Bail is a pretrial release with or without conditions while a defendant is awaiting his or her criminal trial. There is also post-conviction bail, in which conditional and nonconditional release may also be considered for convicted offenders while they are waiting for their sentences and while their appeals are pending. Release on bail is often weighed as an alternative to pretrial detention of suspects or defendants.
Bail decisions invariably fall within the purview of the judiciary; judicial officers, also referred to as bail authorities, determine and decide pretrial release or pretrial detention. The twofold criteria for all forms of release on bail are flight risk and future dangerousness to society.
There are legislative or statutory laws that extend conditional rights to defendants to be released on bail, as well as constitutional safeguards to these rights that the bail shall not be excessive. This is a universally and formally acclaimed due process right, which evokes presumption of innocence and humanitarian consideration. Hence, bail shall be viewed not only as a matter of legal rights but also as an ethical issue. It is an issue of justice, fairness, equity, respect, equal protection, and sensibility.
Release on bail provides suspects or defendants of nonviolent crimes the opportunity to be free while effectively preparing cases for their defenses, fulfilling their family responsibilities, continuing working, maintaining their community ties, and suspending punishment until found guilty beyond reasonable doubt.
The most extensively utilized type of bail in the United States is a secured bail in which a financial guarantee or surety bond is promised or posted to the court by a third party. In the United States, commercial bail is the principal form in which a licensed and insured bond agents facilitate the release as surety or guarantor, after collecting a 10 percent (of the total posted bail amount) nonrefundable payment from the defendant. The bond agent assumes responsibility to ensure the appearance of the defendant in court, risking forfeiture of the money bond they posted on behalf of the defendant. The court also verifies that the source of the bond money is clean and was not obtained with any type of illegal means. The other variations as alternative to commercial bail are (1) release on recognizance (ROR), in which low-risk defendants are released without financial bond with only a promise to appear in court; (2) refundable cash bail and deposit bail, which are posted with county and district courts; (3) use of summons in lieu of arrests; and rarely (4) property bail in which real property, such as a home, is used to post bail.
The history of bail goes back a little more than seven centuries, and is traced to the English Common law tradition in the 13th century. In 1275, the Statute of Westminister for the first time classified crimes as bailable and nonbailable offenses and limited the unchecked power to issue detention orders of the local sheriff. Subsequently, the English Parliament enacted the Habeas Corpus Act in 1677. The act empowered the magistrates as bail authorities, permitted the release of defendants who committed bailable offenses on recognizance with surety, as well as brought focus for the first time on the characteristics of offenders and the gravity of the offenses as conditions for release on bail.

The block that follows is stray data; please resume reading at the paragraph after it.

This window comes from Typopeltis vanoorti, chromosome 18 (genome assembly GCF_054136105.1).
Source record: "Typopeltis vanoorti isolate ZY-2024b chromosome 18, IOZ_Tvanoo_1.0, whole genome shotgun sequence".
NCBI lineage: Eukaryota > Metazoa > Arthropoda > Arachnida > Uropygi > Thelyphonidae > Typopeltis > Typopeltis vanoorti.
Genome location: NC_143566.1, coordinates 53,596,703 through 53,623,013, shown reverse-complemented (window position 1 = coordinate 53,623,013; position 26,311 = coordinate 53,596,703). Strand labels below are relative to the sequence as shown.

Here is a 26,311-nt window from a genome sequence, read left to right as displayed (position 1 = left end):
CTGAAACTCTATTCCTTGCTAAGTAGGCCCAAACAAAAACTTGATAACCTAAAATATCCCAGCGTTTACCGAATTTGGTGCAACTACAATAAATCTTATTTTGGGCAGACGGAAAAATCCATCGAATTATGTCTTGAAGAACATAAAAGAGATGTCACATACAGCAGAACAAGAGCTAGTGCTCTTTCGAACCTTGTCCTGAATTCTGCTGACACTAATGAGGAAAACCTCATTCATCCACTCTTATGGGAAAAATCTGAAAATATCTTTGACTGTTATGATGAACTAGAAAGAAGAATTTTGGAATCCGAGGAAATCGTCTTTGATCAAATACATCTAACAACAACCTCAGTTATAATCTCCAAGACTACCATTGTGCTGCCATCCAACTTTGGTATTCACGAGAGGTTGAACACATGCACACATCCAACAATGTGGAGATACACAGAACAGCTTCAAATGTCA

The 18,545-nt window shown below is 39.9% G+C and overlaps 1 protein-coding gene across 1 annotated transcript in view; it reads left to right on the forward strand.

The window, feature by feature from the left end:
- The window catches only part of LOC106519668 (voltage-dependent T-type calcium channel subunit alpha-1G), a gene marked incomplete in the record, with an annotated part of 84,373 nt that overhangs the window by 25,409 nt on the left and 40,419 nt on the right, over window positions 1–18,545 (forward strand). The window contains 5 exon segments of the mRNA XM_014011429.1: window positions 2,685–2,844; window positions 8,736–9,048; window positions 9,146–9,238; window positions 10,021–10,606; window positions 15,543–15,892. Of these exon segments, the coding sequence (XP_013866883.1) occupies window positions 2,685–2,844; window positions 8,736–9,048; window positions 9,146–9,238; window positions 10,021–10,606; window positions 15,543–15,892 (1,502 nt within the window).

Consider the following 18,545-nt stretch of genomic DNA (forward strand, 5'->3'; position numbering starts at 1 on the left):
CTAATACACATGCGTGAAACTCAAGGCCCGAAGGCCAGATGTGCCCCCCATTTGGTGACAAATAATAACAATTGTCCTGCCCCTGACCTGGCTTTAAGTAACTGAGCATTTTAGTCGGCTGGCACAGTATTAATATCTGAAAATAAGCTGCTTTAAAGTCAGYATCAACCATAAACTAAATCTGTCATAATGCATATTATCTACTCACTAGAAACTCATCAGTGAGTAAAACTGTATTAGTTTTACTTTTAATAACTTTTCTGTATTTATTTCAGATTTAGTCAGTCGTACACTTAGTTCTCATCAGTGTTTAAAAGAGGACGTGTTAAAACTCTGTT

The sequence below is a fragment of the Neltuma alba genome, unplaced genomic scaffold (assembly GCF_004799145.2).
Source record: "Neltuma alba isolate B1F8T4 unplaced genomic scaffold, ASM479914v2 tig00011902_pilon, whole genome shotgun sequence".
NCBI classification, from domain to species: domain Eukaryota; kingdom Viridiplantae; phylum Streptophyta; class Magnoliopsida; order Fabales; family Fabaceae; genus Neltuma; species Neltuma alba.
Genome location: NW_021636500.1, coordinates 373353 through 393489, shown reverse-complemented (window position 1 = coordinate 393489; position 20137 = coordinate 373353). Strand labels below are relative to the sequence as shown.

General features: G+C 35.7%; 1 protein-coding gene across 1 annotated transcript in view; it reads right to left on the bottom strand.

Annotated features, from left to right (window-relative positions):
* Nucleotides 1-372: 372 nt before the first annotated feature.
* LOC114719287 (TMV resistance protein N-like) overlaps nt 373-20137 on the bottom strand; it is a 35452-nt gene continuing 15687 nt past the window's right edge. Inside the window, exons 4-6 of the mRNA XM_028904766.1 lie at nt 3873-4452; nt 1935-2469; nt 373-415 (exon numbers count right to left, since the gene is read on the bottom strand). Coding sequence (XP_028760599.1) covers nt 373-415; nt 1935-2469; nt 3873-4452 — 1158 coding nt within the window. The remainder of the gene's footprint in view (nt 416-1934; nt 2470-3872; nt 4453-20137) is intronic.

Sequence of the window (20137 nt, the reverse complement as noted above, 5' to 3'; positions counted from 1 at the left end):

Most important, the 1689 English Bill of Rights, the precursor to the U.S. Bill of Rights, prohibited the setting of bail with an excessive monetary value. The Eighth Amendment to the U.S. Constitution echoes this constitutional protection of due process rights by regulating unlimited judicial discretionary power. Similarly, both Pennsylvania’s and Virginia’s constitutions, ratified in 1776, prohibit excessive bail. It has been observed that the right to bail is explicitly guaranteed by federal and state legislation, while these rights are implicitly safeguarded by the U.S. and state constitutions, limiting the power of the judiciary in setting excessive bail. This means that the Eighth Amendment is not executable without attendant and specified statutory (substantive) laws pertaining to release on bail. The statutes affirm bail as a fundamental but a qualified right; whereas, the constitutional amendments safeguard the reasonable implementation of the right.
In this respect, the 1789 Judiciary Act provided a general framework of bail laws in the United States. It stipulated which types of offenses were to be bailable, and it ascertained judicial discretion about the pretrial release or pretrial detention of defendants even on capital offense cases. The act also highlighted factors, such as the seriousness of the crime and the strength of incriminating evidence, to be accounted for the determination and decision of pretrial release on bail.
Particular attention was given to bail reform in the criminal justice system beginning in the 1960s. Much of the credit for invigorating such concern goes to Arthur Beeley and Caleb Foote, who had critically examined the bail system and process in Chicago in the 1920s and in Philadelphia and New York in the 1950s, respectively. Their studies showed the unnecessary and unfair overuse of pretrial detentions, particularly against poor defendants for nonviolent offenses in overcrowded jails.